For wine (without grape variety/vintage) only EU or Austria may be indicated, for table wine the wine-growing region must be indicated, smaller units (wine-growing region, Großlage, municipality) are not permitted. For quality wines and above, closer origins (wine-growing region, wine-growing area, Großlage, municipality, Ried in connection with municipality name) may be used if the wine originates 100% from the specified area.


An indication is only not permitted for wine without grape variety/vintage. For the other quality levels, the percentage must be at least 85% of the indicated vintage. Sweeteners, dosage do not count towards the 15%. In the case of ice wine harvested in the following year (January or later), the previous year must be indicated.

Grape varieties

Only wine (without grape variety/vintage) may not be indicated. In the case of the other quality grades, the proportion must be at least 85% of the vine variety indicated. In the case of two or more vine varieties, the names may be indicated in descending order of quantity if they add up to 100%. The indication of varietal purity is only permitted if the wine originates 100% from the indicated grape variety. For Spätlese and Auslese wines, the grape variety(ies) must be indicated.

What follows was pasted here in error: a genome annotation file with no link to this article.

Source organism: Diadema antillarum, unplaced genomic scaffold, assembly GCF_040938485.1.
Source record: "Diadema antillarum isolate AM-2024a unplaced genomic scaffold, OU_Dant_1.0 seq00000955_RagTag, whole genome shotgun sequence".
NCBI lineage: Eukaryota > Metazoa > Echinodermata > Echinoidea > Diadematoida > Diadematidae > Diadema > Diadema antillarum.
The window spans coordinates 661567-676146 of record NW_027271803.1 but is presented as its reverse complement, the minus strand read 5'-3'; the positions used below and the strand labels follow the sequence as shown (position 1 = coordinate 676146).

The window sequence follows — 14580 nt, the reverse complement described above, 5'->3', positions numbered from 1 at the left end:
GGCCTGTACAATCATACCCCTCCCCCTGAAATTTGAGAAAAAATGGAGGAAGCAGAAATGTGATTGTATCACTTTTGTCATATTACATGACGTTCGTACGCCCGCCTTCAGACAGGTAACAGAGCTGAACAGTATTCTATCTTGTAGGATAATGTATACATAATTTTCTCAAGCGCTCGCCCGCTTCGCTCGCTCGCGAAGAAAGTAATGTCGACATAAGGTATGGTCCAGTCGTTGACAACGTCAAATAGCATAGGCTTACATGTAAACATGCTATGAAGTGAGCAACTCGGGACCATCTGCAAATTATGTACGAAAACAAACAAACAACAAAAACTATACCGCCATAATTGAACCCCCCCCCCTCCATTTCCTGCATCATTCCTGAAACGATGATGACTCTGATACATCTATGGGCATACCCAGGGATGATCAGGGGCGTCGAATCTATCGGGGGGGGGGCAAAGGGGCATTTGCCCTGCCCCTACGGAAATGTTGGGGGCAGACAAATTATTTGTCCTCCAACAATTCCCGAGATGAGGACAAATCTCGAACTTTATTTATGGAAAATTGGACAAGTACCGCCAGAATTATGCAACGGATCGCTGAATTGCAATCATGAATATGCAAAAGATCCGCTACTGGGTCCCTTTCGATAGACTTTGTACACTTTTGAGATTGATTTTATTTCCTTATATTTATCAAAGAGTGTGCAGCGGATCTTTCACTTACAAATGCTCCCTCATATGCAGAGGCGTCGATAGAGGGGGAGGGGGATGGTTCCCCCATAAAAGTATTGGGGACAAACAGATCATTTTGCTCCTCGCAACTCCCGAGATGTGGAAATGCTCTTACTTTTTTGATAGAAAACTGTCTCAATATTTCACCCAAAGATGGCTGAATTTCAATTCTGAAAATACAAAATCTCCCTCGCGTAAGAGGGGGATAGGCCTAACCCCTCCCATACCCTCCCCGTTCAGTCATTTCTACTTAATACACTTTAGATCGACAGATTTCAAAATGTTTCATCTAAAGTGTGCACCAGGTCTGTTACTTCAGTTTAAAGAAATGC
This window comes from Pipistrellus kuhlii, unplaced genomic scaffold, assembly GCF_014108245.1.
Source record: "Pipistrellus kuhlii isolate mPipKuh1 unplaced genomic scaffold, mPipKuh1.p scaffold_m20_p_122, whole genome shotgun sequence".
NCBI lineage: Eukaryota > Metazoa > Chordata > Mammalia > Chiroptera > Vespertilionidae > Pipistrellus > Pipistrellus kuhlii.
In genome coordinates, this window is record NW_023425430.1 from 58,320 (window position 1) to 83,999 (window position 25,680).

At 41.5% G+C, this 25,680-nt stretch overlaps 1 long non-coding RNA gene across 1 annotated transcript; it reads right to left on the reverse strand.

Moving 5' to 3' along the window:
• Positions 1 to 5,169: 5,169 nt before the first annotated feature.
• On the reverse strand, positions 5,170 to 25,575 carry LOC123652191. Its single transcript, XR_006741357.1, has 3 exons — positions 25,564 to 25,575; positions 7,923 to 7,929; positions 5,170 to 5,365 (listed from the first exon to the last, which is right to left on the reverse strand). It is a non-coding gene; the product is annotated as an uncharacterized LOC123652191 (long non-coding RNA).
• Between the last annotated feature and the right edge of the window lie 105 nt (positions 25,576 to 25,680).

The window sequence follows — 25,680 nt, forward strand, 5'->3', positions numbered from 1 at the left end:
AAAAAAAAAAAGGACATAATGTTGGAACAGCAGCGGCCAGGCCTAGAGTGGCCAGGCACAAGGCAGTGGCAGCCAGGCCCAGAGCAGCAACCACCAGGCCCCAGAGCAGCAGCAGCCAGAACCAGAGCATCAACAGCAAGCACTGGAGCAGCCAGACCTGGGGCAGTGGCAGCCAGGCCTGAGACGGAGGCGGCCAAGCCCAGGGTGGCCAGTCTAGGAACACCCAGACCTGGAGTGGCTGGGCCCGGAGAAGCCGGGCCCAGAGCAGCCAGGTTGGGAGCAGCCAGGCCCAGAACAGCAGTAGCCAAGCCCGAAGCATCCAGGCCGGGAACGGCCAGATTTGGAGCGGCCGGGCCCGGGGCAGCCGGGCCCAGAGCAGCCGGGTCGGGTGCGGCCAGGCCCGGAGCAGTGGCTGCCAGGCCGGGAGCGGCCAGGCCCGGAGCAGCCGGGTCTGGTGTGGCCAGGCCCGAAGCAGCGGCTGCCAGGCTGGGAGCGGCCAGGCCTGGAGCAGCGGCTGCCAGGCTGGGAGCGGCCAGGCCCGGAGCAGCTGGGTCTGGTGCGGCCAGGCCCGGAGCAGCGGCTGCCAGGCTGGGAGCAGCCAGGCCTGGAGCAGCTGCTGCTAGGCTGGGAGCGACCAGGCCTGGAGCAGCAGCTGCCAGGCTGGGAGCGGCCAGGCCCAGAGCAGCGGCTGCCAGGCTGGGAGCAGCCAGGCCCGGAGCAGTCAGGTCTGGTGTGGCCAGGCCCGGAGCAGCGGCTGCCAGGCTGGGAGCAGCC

The blending of grapes, mash, must or wine from red wine and white wine grapes is only permitted for wine without vintage/variety indication. However, these wines may then not be described as red wine or white wine, but only as "wine from Austria".

Sugar content

Austria has made it compulsory to indicate the Restzuckerresidual sugarcontent on the label. A wine is considered dry with a maximum of 4 g/l (formerly the now no longer permitted extra dry) or with a maximum of 9 g/l if the total acidity is not more than 2 g/l lower than the residual sugar. At 8 g/l, for example, this requires at least 6 g/l total acidity. The other grades are semi-dry with 12 g/l or 18 g/l if the total acidity is not more than 10 g/l lower, medium sweet with a higher value than for semi-dry but a maximum of 45 g/l, as well as sweet with at least 45 g/l. Not relevant from a wine law point of view are herb and Austrian dry.

Sweetening (increase in residual sugar)

Wine with and without grape variety/vintage may be sweetened by a maximum of 4% vol. alcohol content; this is approx. 68 g/l residual sugar, which corresponds to approx. 5 °KMW. In contrast, Landwein and Qualitätswein may be sweetened up to a maximum of 15 g/l residual sugar. Landwein and Qualitätswein may be sweetened up to a maximum of 15 g/l unfermented sugar. This can be done by adding grape must, concentrated grape must or (which is rarely done) RCGM (rectified grape must). Sucrose is prohibited as a sweetener. In principle, sweetening is not permitted for Kabinett and Prädikat wines.